A source close to the family told me Wednesday that Bhullar was close to a final decision, but had yet to put his name in, but I never thought that Bhullar would be at New Mexico State for four years. You can't blame him for getting feedback this offseason before the April 27 deadline for underclassmen to declare but if he does so at this point, he cannot return to college.
Bhullar's future has been speculated ever since arriving in Las Cruces. He's certainly been an intriguing player in Las Cruces and with a 7-foot-5 frame, he has always been a pro prospect. But this soon?
Here are three reasons Bhullar should go pro and three reasons he should stay for another year, all of which are fairly obvious but it's the offseason:
Sim Bhullar should go pro because:
Bhullar could be the first NBA player of Indian decent, which could very well lead a team to take a second round flyer on him or wait until after the draft where he would have more ability to pick and choose a team to to sign with as an undrafted free agent, such as his hometown club in Toronto. The possibility for endorsements and being the face of basketball to a population of billions has to be very attractive for a NBA franchise. In theory, if Bhullar were to stick on a NBA roster, his salary off the court could be greater than his NBA salary.
There is only so much a college staff can develop a player due to time constraints and fewer coaches, trainers, nutritionists compared to a NBA staff. Bhullar has enlisted the help this offseason of former NBA coach and trainer John Lucas in Houston.
Sim Bhullar in the lab at work for the weekend pic.twitter.com/qj1Qz6O1jB
— Coach John Lucas (@CoachJohnLucas1) April 4, 2014
Everyone can point to a lack of conditioning as a flaw in Bhullar's game, but I think he could improve on the offensive end as well. His defensive presence alone though should give him a good look, but NBA coaching and strength training could make the process go faster while making money doing so.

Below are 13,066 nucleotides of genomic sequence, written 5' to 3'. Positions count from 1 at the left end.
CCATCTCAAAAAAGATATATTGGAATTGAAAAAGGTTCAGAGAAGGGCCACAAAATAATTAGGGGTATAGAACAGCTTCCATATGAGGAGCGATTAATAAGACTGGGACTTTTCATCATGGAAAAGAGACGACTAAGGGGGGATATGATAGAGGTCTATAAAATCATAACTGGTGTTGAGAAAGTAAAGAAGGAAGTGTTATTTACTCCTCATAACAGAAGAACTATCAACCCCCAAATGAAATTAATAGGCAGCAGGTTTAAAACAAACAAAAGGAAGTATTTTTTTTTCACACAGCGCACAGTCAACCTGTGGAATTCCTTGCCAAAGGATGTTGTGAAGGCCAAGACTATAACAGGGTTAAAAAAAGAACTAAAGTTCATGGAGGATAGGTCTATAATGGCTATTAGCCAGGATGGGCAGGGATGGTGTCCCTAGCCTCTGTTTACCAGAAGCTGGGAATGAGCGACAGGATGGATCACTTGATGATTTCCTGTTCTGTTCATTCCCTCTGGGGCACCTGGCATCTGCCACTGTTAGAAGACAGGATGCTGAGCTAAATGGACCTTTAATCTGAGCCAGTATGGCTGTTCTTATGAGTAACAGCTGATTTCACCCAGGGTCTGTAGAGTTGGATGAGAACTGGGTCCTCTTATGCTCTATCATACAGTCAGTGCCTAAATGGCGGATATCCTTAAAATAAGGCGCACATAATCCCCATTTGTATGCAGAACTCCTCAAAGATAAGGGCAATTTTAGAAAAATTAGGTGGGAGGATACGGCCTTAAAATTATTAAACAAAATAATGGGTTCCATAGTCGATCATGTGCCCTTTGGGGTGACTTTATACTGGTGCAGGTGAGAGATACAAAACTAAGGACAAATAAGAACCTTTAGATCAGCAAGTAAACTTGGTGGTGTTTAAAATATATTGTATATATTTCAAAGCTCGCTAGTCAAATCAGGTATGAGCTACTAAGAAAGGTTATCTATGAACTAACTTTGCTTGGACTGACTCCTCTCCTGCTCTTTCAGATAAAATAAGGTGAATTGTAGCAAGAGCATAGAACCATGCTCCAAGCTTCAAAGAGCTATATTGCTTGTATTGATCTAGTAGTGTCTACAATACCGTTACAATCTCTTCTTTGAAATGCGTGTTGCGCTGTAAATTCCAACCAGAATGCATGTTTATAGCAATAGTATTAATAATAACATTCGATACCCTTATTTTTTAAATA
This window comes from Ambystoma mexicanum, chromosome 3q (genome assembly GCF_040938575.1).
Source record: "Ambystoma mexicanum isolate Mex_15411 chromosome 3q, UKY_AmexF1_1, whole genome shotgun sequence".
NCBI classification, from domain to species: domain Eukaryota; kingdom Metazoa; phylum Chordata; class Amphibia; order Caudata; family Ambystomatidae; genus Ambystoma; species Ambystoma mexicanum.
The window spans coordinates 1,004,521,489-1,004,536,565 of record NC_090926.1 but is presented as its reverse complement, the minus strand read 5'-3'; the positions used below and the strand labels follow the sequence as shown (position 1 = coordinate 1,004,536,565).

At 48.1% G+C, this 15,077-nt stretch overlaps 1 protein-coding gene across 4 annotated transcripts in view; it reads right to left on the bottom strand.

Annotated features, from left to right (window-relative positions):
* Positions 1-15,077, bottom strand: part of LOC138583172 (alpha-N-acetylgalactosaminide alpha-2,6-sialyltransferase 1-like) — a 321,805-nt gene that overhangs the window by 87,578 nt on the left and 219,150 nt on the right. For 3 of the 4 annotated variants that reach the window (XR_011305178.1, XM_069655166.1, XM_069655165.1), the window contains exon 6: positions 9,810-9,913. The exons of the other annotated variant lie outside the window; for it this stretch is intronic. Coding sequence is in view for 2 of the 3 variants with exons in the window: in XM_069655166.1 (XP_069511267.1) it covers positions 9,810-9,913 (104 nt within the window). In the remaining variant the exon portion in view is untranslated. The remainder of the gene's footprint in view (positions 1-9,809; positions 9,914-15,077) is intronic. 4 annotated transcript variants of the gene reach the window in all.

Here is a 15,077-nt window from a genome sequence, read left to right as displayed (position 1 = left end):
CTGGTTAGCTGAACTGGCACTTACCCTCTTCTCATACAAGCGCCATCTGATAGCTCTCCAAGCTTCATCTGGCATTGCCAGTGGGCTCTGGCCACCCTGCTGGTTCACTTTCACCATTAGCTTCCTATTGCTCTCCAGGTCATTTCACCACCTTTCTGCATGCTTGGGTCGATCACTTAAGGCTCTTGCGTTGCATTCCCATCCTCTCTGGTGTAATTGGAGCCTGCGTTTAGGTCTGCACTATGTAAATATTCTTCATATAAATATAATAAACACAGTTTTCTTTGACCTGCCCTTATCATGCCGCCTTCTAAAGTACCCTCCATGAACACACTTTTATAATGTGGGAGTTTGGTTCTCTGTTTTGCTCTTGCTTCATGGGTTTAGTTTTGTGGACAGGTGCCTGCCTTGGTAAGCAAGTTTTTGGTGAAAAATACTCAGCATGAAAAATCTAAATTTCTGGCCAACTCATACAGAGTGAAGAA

A common comparison, although a stretch in my opinion is former Houston Rocket center Yao Ming, who is compared to Bhullar because of his size (7-6) and the fact that Yao got the NBA into China. But from a basketball standpoint, the two couldn't be further apart in my opinion. Yao was in a professional organization for years before coming to the NBA, where he was also the top pick in the 2002 NBA Draft. But, as could happen with Bhullar, Yao's window in America was nine great, if not injury filled seasons. You look at Bhullar, who had foot injuries his redshirt season and last year, and you could not blame him for turning pro sooner rather than later.
Three reasons Sim should stay:
One more year:
That sentiment is common among Aggies fans since the Aggies have a strong group coming back next year. But from Bhullar simply being ready to be drafted, his stock would certainly improve with one more year under his belt. DraftExpress did not list Bhullar among its Top 100 prospects. He was listed as the No. 75 sophomore by the website. NBADraft.net did not list Bhullar among its Top 100. Bhullar was not listed among its Top 50 sophomores nor the honorable mention. I don't know how much stock to put into these lists, and I'm sure if Bhullar put his name in, he would gain momentum as his name got out there, but other than his size, it seems that Bhullar remains an unknown outside of college hoops junkies.
Sim and 7-foot-3 NMSU redshirt freshman Tanveer Bhullar have played together at the high school level in the past. I don't think the prospect of playing with his younger brother next season would sway a decision to stay if he were leaning that way. But it would certainly make it easier for their family to follow their careers for 2014.
New Mexico State nearly pulled off a first round upset and Bhullar was a big reason why, playing very well on that stage. Perhaps the Aggies improve their overall seeding next year and Bhullar and the Aggies finally break through with a NCAA Tournament victory. Sports Illustrated already did a piece on Sim and Tanveer Bhullar, and the two brothers would certainly put the Aggies in more of a national spotlight next season, perhaps enhancing each brother's profile in the professional ranks.